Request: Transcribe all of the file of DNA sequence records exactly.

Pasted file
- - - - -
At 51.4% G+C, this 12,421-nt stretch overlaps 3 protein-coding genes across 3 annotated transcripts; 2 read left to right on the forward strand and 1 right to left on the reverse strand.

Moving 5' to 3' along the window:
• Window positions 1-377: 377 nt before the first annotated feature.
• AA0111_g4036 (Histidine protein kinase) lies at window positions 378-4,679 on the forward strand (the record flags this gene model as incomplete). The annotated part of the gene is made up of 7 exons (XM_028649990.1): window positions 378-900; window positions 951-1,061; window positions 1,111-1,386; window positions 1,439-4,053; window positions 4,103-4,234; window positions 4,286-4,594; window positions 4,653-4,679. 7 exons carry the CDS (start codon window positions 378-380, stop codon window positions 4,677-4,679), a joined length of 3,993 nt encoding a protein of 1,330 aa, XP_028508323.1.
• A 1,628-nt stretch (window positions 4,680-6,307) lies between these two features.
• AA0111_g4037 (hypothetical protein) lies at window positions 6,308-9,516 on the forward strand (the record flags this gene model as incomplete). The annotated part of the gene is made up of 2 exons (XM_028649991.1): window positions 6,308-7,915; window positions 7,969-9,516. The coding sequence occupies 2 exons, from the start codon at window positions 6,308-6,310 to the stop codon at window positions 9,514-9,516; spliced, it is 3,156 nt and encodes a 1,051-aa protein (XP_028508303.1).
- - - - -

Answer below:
At 51.4% G+C, this 12,421-nt stretch overlaps 3 protein-coding genes across 3 annotated transcripts; 2 read left to right on the forward strand and 1 right to left on the reverse strand.

Moving 5' to 3' along the window:
• Window positions 1-377: 377 nt before the first annotated feature.
• AA0111_g4036 (Histidine protein kinase) lies at window positions 378-4,679 on the forward strand (the record flags this gene model as incomplete). The annotated part of the gene is made up of 7 exons (XM_028649990.1): window positions 378-900; window positions 951-1,061; window positions 1,111-1,386; window positions 1,439-4,053; window positions 4,103-4,234; window positions 4,286-4,594; window positions 4,653-4,679. 7 exons carry the CDS (start codon window positions 378-380, stop codon window positions 4,677-4,679), a joined length of 3,993 nt encoding a protein of 1,330 aa, XP_028508323.1.
• A 1,628-nt stretch (window positions 4,680-6,307) lies between these two features.
• AA0111_g4037 (hypothetical protein) lies at window positions 6,308-9,516 on the forward strand (the record flags this gene model as incomplete). The annotated part of the gene is made up of 2 exons (XM_028649991.1): window positions 6,308-7,915; window positions 7,969-9,516. The coding sequence occupies 2 exons, from the start codon at window positions 6,308-6,310 to the stop codon at window positions 9,514-9,516; spliced, it is 3,156 nt and encodes a 1,051-aa protein (XP_028508303.1).